The extinct human species dubbed the “Hobbit” vanished from its home on the Indonesian island of Flores far earlier than previously thought, according to scientists who suspect our species may have had a hand in these diminutive people’s demise.
Researchers on Wednesday said they recalculated the age of bones of the species, named Homo floresiensis, found inside a Flores cave, and determined it disappeared about 50,000 years ago rather than 12,000 years ago as previously estimated.
The Hobbit’s discovery in 2003 created a scientific sensation. Homo floresiensis stood 1.06m tall, possessed a small, chimpanzee-sized brain, used stone tools and might have hunted pygmy elephants.
Photo: Reuters / Liang Bua Team
The researchers said there is not yet direct evidence the Hobbit people encountered Homo sapiens, but that our species was already on other islands in the region at about that time and had reached Australia by about 50,000 years ago.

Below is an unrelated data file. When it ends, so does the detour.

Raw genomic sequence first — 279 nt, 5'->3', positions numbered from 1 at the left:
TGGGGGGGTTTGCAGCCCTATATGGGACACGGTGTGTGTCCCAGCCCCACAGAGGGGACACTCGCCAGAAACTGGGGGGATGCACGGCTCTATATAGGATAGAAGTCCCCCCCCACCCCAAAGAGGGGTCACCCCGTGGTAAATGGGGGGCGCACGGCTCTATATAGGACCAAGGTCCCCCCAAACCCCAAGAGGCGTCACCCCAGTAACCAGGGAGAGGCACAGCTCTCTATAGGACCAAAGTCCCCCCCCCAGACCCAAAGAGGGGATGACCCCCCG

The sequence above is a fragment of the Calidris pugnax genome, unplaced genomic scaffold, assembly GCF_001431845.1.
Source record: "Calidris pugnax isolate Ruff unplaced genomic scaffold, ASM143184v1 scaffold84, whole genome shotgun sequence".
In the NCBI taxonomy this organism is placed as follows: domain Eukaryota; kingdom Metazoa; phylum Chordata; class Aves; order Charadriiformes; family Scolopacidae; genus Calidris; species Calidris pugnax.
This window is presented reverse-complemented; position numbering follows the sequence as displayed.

Geochronologist Bert Roberts of Australia’s University of Wollongong said it was possible Homo sapiens played a role in the Hobbit’s extinction and the issue would be a major focus of further research.
“To me, the question is: ‘Would the Hobbits have become extinct if humans had never made landfall on Flores?’ And the answer is ‘no.’ We were likely the decisive factor in their demise, but we still need to find hard evidence to back up this hunch,” Roberts said.
Numerous animals disappeared on Flores at the same time, paleoanthropologist Matt Tocheri of Canada’s Lakehead University and the Smithsonian Institution’s Human Origins Program said.
These included small elephants, giant marabou storks, vultures and large Komodo dragon lizards.
After fresh excavations from 2007 to 2014 improved the understanding of the cave site, the scientists re-evaluated the ages of sediment containing Homo floresiensis remains and the actual bones.
The Hobbits’ skeletal remains were between 60,000 and 100,000 years old, while their stone tools were between 50,000 and 190,000 years old, archeologist Thomas Sutikna of the University of Wollongong and Indonesia’s National Research Centre for Archaeology said.
The research appears in the journal Nature.
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